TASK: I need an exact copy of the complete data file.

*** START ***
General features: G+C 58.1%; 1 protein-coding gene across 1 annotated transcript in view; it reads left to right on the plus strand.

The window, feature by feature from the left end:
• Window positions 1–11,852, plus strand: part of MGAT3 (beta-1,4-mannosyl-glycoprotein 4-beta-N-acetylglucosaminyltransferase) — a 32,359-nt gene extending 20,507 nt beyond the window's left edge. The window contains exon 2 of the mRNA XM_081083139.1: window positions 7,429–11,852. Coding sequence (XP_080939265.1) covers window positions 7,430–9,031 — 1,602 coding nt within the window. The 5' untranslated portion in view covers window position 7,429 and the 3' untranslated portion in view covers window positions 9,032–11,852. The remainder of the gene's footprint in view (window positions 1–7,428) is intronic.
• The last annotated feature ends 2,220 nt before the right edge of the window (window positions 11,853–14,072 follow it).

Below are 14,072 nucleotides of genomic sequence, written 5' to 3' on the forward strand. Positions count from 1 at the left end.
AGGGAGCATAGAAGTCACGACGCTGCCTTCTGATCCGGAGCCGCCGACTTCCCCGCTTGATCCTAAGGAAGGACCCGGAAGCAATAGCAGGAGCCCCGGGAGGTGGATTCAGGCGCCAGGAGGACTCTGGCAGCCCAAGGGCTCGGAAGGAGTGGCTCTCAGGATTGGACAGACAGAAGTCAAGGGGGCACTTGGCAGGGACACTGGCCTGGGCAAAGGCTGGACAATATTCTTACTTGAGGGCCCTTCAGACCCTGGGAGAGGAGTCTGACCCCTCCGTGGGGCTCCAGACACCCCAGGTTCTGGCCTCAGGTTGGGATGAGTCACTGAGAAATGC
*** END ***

General features: G+C 58.1%; 1 protein-coding gene across 1 annotated transcript in view; it reads left to right on the plus strand.

The window, feature by feature from the left end:
• Window positions 1–11,852, plus strand: part of MGAT3 (beta-1,4-mannosyl-glycoprotein 4-beta-N-acetylglucosaminyltransferase) — a 32,359-nt gene extending 20,507 nt beyond the window's left edge. The window contains exon 2 of the mRNA XM_081083139.1: window positions 7,429–11,852. Coding sequence (XP_080939265.1) covers window positions 7,430–9,031 — 1,602 coding nt within the window. The 5' untranslated portion in view covers window position 7,429 and the 3' untranslated portion in view covers window positions 9,032–11,852. The remainder of the gene's footprint in view (window positions 1–7,428) is intronic.
• The last annotated feature ends 2,220 nt before the right edge of the window (window positions 11,853–14,072 follow it).

Below are 14,072 nucleotides of genomic sequence, written 5' to 3' on the forward strand. Positions count from 1 at the left end.
AGGGAGCATAGAAGTCACGACGCTGCCTTCTGATCCGGAGCCGCCGACTTCCCCGCTTGATCCTAAGGAAGGACCCGGAAGCAATAGCAGGAGCCCCGGGAGGTGGATTCAGGCGCCAGGAGGACTCTGGCAGCCCAAGGGCTCGGAAGGAGTGGCTCTCAGGATTGGACAGACAGAAGTCAAGGGGGCACTTGGCAGGGACACTGGCCTGGGCAAAGGCTGGACAATATTCTTACTTGAGGGCCCTTCAGACCCTGGGAGAGGAGTCTGACCCCTCCGTGGGGCTCCAGACACCCCAGGTTCTGGCCTCAGGTTGGGATGAGTCACTGAGAAATGC